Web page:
Cross-cultural advertising : cultural values that affect advertising likeability
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- Master Thesis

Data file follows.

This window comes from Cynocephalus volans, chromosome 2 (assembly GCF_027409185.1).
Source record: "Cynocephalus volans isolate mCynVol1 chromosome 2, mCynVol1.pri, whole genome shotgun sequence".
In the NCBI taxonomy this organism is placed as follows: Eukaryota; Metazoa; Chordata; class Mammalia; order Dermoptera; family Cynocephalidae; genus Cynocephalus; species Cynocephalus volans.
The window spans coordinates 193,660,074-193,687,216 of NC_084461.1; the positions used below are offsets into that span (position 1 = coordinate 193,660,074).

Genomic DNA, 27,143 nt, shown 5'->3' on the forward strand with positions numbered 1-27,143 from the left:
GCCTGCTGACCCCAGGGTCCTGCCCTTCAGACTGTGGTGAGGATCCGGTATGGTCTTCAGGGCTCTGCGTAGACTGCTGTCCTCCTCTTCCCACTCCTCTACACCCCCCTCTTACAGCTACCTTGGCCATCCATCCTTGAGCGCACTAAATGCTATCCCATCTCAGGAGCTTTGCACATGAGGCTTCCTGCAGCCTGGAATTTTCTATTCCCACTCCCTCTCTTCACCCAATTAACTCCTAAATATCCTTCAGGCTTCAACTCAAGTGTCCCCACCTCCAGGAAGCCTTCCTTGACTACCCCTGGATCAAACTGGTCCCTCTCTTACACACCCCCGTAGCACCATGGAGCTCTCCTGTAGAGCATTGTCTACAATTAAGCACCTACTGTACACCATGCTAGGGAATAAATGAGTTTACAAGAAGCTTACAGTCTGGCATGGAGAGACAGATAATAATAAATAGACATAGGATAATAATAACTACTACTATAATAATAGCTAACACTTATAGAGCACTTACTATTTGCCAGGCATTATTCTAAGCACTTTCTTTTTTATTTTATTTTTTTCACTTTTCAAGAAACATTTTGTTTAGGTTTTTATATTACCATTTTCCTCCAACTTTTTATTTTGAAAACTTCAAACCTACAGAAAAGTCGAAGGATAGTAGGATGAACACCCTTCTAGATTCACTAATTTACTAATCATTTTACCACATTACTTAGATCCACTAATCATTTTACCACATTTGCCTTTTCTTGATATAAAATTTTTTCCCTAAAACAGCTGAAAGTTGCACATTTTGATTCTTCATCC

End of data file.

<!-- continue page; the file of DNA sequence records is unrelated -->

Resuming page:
This paper attempts to investigate the cultural values that have influences on consumers’ advertising likeability. Three groups of nationalities were assessed, including: Singaporean Chinese, Chinese from China, and Westerners. Advertising likeability was examined from two aspects: liking of culturally congruent advertisements and liking of humorous advertisements with sexual content. In the analysis of the impact of cultural elements, individual-level factors that have potential moderating effects were taken into account. These consist of the need for cognition (NFC), need for humor (NFH), and cosmopolitanism (COS). The findings from this study have shown the effects of ad-culture congruency. In other words, cultural differences along Hofstede’s dimension of collectivism and individualism have effects on consumers’ preferences towards ad appeals. Subjects tend to show preferences for the ad appeal that is conforming to their cultural orientations. Specifically, Singaporean Chinese favor collectivistic themes, while their Western counterparts prefer individualistic themes. The moderating effect of Product type was not proved to be significant in this study. That is to say, whether the product is personal or non-personal, ad-culture congruency is beneficial. Besides, the level of cosmopolitanism did not appear to affect the liking of culturally congruent ads. With regards to humorous advertisements with sexual content, results from this study suggest that Singaporean Chinese favor those ads less than Westerners but more than Chinese from China. Being well-known as modern and open-minded, Singaporean Chinese are still conservative towards sexuality contents in humorous ads. This liking is moderated by the individual level of cosmopolitanism (COS) and need for humor (NFH). Specifically, people who are highly cosmopolitan and have higher need for humor shown greater liking for sexually humorous advertisements. Finally, the study looks at the role of advertising liking in advertising effectiveness. Findings have shown that liking of the ad leads to better attitudes towards the brand and purchase intention. This effect, however, is moderated by individual need for cognition (NFC).